Venkatasubba Rao, J.
1. Mr. V. Suryanarayana has raised an interesting question as to the import of the expression 'holder in due course' occurring in the Negotiable Instruments Act. The respondents are not represented but Mr. Suryanarayana has fairly placed before me all the relevant considerations. The petitioner (the plaintiff) is the assignee of the promissory note executed by the first and the second defendants. The lower Court has found as a fact that the payee of the note, that is, the plaintiff's assignor agreed to hold the first defendant alone liable and relinquished his claim as against the second defendant. There is a further finding of fact that when the note was assigned to the plaintiff, he was aware of this arrangement. Mr. Suryanarayana contends that the petitioner is nevertheless a holder in due course and is not affected by the infirmity attaching to th,e person from whom he took the transfer. The point to decide therefore is, is the petitioner entitled to a decree against the second defendant also? There is a very early decision of Innes and Muthuswami Aiyar, JJ., which lends apparent support to the learned Counsel's argument Harry Van Ingen v. Dhunna Lall Lallah (1881) M.L.J.: I.L.R. 5 Mad. 108. The note there marked Ex. C was executed by the defendant in favour of one Alfred Arathoon. The finding was that there was an agreement to which the payee was a party, that a certain new firm was to take over and discharge the debts of the defendant, including that under Ex. C; in other words, that the payee agreed to discharge the defendant in consideration of the new firm (for which the payee was also a partner) having made itself liable for the debt. In short, there was an arrangement between Alfred Arathoon and the defendant that the latter should be released from his liability under the note. There was a further finding in the case that Ex. C was an overdue note; the transferee would therefore normally take it subject to all the objections it was liable to in the hands of the transferor. But the learned Judges held that the indorsee of an overdue note is liable to such equities only as attach on the bill or note itself and not to claims arising out of collateral matters. So holding, they decided that the plaintiff, there (the assignee from Alfred Arathoon) was entitled to a decree against the defendant on the note. What is the effect of this decision? The maker being discharged but the note being alive - this is an infirmity that does not attach to the note; therefore the assignee of the note gets a better title than the assignor had. On the analogy of this case, the learned Counsel here contends that the agreement between the original payee and the second defendant is not an equity attaching to the note, in other words, not such an infirmity, as to deprive the assignee with notice of the protection the law extends to a 'holder in due course'. Whatever my own view may be, sitting as a single Judge, I am undoubtedly bound by the decision cited; but the question is, is that decision to be regarded as one on the point now raised? The Negotiable Instruments Act is an enactment of 1881 and the decision was given prior to that Act. The expression 'equity attaching to the bill' is to be found in the decided cases previous to the (English) Bills of Exchange Act, 1882. Neither in the Indian nor in the English Act does that expression occur; in its place are substituted the words 'defect of title' and it is difficult to hold that the two expressions, so widely different mean identically the same thing. What were the equities attaching to the bill and what were not? These were questions that fell to be decided prior to the passing of the two Acts, and why should it be assumed that the Legislature, while adopting a different phraseology, intended to enact the identical law as had prevailed before? Turning for a moment to Section 29 of the English Act, Clause (2) enumerates the 'defects in title'. Release of the maker has not been specially mentioned, but the list, as the very wording of that clause implies, does not purport to be, and is not, exhaustive Chalmers on Bills of Exchange, 10th Edition, p. 111). As to the interpretation of the statute, I may quote with advantage the valuable observations of Chalmers, in his introduction to the third edition on his work. The learned author says:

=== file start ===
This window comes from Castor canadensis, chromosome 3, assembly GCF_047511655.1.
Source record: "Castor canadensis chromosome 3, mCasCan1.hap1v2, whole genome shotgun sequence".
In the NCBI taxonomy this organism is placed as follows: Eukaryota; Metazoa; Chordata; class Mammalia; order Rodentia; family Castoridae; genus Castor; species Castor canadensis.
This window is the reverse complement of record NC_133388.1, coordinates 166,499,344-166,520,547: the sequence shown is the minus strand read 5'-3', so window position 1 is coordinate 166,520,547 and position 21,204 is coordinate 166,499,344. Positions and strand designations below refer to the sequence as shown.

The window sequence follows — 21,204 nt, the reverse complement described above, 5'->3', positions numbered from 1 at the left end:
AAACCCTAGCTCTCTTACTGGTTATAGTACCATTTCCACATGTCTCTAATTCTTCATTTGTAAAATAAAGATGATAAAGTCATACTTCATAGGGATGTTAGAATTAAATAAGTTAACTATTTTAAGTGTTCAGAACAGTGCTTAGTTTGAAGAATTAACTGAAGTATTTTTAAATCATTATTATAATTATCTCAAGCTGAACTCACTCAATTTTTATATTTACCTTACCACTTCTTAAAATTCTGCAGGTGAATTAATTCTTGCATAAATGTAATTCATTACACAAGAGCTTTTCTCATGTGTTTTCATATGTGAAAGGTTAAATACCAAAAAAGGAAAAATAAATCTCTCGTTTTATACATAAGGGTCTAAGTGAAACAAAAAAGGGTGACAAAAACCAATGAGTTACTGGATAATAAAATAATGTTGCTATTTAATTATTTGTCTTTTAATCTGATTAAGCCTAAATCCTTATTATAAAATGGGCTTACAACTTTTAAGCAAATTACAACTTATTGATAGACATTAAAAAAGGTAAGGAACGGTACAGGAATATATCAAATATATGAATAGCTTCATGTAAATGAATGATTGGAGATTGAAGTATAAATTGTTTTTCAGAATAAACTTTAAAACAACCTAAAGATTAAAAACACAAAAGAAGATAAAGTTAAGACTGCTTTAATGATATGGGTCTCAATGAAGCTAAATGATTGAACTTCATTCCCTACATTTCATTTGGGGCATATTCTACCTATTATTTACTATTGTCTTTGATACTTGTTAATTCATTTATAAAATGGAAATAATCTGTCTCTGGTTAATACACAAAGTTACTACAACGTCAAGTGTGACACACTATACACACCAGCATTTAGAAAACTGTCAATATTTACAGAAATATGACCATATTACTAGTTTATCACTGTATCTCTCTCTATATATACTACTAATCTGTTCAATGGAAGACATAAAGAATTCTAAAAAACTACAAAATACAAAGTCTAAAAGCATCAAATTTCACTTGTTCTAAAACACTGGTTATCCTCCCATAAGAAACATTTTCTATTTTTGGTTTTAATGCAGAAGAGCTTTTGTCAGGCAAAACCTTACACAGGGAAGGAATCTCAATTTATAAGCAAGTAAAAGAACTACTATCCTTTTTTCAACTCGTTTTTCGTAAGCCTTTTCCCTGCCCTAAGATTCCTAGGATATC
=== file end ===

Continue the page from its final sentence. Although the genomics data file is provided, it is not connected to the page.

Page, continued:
The cases decided before the Act are only law in so far as they can be shown to be correct and logical deductions from the general propositions of the Act.
As the learned author observes, the Act should be left to speak for itself. According to Mr. Suryanarayana, when a discharge puts an end td the life of an instrument, there arises an 'equity attaching to the bill'; but when the instrument is kept alive, one party alone being released from liability, such an equity does not arise. This may or may not be so, as in my opinion that is a perfectly irrelevant factor. I see no reason to depart from the plain and natural meaning of the words employed. There was here a clear defect in the assignor's title, that is to say, he was precluded from suing the second defendant. That this defect is a vital one cannot be gainsaid as it affects his very right to sue; indeed, it puts an end to his claim as against the second defendant. That in my opinion is essentially a matter of title. The plaintiff then having taken the note with knowledge of that defect, can acquire no better title than what the assignor had. The contention of the learned Counsel therefore fails and the Civil Revision Petition is dismissed.